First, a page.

We hold hands, and we sing hymns.  She can still join in at times.     

She is at peace.  

There are so many little moments I want to share with you all; but time seems so precious right now.  I am having to just set them aside, and trust that maybe a better time will come.  Perhaps those anecdotes will be more of a comfort to me and to you, in the future season of grief, rather than now, when we are readying ourselves to say goodbye.

I have been praying for a while about these posts, and whether it is appropriate to continue them on Caring Bridge once my mom has gone.  I am very grateful for the forum they made available to people here.  For a person who isn’t very tech savvy, it has been a blessing to be able to simply type a post without having to build and maintain a website from scratch.

At the same time, there has been an awkwardness in me each time I see a pop-up suggesting a donation be made.  I don’t want to put people in a position where they feel any sort of pressure to give money to something. 

I had been meaning to build a website for a while, for my other writing; but just hadn’t gotten around to getting started until the end of last year.  That site is still very much just a construction zone; but I have decided to go ahead and put the posts I have written about my mom up over there, so that people can read freely, without those pop-ups asking for financial help.

In saying this, I don’t at all intend to disparage CaringBridge, or the help they have been to me in communicating with those who care about my mom.  I’m just saying, at this point, I think it’s best to taper down my dependence on them, so that their resources can be better used to serve people who don’t have their own sites.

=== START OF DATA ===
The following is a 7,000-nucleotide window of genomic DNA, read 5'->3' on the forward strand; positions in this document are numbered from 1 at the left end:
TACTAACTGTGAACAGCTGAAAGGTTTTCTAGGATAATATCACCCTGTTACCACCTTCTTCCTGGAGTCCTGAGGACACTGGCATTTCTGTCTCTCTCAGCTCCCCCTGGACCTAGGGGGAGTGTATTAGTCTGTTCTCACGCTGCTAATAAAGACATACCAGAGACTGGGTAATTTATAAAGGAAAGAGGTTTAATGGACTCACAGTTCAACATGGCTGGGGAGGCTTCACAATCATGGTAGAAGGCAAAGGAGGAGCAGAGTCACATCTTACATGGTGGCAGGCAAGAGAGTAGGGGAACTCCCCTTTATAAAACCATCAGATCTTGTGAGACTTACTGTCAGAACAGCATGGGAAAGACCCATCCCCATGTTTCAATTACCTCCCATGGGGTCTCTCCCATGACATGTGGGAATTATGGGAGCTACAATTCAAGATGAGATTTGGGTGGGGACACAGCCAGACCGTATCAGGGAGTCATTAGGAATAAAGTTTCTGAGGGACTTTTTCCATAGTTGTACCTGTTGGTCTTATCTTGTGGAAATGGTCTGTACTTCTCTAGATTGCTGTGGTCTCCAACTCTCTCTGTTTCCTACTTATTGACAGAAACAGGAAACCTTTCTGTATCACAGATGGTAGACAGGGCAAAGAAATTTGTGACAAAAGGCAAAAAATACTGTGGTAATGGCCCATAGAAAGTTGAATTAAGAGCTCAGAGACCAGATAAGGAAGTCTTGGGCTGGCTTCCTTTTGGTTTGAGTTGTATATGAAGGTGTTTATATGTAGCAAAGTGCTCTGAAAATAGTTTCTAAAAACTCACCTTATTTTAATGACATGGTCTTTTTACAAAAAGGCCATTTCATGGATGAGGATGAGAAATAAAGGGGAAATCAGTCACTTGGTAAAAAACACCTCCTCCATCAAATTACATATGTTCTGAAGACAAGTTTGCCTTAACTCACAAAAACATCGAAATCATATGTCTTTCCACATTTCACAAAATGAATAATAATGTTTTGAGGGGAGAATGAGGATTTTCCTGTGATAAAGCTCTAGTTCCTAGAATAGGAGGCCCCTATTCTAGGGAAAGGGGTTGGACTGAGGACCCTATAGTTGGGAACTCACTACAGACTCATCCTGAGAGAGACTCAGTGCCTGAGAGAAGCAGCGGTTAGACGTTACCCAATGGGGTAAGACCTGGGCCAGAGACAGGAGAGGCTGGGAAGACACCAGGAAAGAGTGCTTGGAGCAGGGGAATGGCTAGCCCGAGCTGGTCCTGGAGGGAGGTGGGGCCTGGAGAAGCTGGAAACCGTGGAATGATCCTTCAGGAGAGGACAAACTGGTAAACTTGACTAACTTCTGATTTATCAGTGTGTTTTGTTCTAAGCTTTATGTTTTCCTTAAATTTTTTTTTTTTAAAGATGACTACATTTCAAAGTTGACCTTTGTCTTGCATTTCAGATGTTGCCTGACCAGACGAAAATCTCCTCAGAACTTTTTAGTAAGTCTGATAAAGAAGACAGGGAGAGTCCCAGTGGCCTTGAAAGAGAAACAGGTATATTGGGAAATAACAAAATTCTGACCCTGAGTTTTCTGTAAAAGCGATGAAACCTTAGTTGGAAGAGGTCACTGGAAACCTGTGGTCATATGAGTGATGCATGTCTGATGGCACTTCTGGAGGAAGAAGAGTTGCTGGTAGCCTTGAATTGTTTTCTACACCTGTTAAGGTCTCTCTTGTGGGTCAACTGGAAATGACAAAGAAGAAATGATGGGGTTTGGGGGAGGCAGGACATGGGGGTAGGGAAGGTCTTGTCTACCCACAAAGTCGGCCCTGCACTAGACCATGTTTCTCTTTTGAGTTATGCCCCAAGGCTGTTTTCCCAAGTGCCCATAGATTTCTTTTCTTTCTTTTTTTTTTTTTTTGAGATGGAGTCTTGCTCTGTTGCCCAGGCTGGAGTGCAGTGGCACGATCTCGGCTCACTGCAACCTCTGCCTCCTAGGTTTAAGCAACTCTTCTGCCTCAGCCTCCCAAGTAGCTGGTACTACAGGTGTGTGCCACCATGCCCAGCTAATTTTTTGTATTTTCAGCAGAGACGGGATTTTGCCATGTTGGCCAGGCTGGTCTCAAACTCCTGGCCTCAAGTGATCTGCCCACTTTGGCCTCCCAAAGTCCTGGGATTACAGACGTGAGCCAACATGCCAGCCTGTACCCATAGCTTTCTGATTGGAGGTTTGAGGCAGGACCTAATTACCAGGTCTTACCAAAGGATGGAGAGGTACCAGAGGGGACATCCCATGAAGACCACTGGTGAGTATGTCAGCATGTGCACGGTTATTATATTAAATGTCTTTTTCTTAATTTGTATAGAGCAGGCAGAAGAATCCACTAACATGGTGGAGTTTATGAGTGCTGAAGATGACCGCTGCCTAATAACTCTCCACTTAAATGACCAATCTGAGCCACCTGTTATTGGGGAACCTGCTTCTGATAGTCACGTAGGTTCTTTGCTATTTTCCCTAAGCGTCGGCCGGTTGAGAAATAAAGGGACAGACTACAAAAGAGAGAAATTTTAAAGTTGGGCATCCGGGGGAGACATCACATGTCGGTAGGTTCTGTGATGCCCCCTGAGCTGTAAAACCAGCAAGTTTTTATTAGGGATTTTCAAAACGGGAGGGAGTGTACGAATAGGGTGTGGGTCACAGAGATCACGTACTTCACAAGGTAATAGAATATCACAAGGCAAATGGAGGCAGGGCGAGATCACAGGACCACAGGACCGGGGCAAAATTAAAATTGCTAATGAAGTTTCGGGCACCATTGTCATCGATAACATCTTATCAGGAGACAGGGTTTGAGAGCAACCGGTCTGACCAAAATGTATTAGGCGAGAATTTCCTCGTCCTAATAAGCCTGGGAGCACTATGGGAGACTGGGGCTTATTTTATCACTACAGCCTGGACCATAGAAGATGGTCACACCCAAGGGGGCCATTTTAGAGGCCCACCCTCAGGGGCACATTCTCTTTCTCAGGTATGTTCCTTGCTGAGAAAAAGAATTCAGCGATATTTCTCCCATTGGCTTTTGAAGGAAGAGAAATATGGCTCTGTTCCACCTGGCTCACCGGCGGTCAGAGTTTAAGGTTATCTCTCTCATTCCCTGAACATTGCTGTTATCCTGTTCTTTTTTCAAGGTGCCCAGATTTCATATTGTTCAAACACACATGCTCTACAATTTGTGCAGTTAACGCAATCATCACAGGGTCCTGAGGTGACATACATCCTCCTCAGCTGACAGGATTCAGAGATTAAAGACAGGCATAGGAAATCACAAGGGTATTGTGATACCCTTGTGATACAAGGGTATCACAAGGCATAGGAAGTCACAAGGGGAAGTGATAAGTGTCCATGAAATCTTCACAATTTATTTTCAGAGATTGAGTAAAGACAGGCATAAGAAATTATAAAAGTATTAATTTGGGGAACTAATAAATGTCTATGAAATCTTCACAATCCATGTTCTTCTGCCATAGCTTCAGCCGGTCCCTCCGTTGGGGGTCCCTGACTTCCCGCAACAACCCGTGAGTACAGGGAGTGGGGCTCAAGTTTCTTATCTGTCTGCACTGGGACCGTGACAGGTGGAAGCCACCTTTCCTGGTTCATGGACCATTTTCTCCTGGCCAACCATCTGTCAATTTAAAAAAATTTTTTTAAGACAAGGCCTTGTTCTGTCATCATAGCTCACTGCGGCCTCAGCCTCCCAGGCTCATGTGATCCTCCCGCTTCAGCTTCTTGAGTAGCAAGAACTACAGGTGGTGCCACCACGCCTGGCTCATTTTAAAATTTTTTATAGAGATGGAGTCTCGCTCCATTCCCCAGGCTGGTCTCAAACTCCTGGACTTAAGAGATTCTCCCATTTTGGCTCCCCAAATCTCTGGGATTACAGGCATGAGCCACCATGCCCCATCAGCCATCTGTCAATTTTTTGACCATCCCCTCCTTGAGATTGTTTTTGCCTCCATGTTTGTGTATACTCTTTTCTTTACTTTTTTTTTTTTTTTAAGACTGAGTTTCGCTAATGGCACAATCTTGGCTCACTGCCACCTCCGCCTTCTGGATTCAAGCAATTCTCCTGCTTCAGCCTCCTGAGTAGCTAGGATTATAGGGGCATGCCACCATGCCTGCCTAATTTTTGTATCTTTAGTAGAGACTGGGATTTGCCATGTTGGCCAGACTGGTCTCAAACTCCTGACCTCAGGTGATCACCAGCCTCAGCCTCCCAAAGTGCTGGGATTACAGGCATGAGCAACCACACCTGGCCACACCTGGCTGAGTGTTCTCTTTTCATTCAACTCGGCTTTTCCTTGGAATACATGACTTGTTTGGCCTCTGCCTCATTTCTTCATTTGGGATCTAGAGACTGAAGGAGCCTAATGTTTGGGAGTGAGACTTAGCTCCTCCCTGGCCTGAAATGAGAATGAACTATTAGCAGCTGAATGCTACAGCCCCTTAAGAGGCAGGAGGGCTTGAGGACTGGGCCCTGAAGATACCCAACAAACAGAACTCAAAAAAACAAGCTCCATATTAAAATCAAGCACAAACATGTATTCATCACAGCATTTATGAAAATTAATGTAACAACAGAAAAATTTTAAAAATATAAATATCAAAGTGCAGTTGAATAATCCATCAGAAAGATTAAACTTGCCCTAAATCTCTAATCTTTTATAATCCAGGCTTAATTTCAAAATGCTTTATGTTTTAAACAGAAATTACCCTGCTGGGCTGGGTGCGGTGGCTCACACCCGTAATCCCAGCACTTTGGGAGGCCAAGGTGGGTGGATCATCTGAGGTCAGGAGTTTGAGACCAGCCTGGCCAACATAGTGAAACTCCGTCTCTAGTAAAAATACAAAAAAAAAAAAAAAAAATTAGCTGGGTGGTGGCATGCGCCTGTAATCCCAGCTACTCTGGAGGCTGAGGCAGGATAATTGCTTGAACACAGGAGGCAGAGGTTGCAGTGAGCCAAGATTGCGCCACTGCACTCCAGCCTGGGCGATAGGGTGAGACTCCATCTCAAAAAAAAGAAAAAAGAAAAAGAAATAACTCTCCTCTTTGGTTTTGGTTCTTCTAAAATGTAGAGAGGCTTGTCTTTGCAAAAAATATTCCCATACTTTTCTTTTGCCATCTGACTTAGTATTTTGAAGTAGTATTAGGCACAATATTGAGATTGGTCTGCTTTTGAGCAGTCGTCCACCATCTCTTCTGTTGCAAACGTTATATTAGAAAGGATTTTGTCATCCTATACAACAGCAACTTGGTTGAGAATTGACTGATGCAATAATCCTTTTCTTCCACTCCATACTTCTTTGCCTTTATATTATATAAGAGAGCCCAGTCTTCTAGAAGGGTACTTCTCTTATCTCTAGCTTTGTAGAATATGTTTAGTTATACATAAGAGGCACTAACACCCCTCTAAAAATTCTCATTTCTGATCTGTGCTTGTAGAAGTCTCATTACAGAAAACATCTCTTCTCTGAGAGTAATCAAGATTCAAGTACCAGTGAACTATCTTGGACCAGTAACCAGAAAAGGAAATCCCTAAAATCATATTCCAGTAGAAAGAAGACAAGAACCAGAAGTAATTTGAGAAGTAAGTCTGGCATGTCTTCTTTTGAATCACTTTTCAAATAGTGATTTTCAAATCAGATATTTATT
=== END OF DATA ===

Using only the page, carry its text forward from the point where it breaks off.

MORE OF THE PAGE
I’m hesitant to list my site here, since it is far from being fully set up; but I think I should go ahead and take the plunge, because I tend to get paralyzed by perfectionism. 

It is MoreOnMyMom.com, or if you go to JodySusanWrites.com, you can click More On My Mom.

For now, I will probably post both places; but eventually, will likely just share my thoughts and reflections over on my own site, to make things more simple.  I hope that makes sense.  

Thank you so much for all of the love and support you have shown to us.  I will try to write a little more often in the coming days, as time permits. 

With much love and appreciation for all of your support,


*To read more on my mom’s cancer journey from the beginning, or share it, please click below:

It’s Cancer


I'm not sure what to say here: I once got second place in a dog-look-alike-contest? I know how to fold a fitted sheet? I'm pretty much a poster child for social backwardness - at least as far as social media is concerned; but I have some stories I think I'm supposed to share and am attempting to do that here, in this space.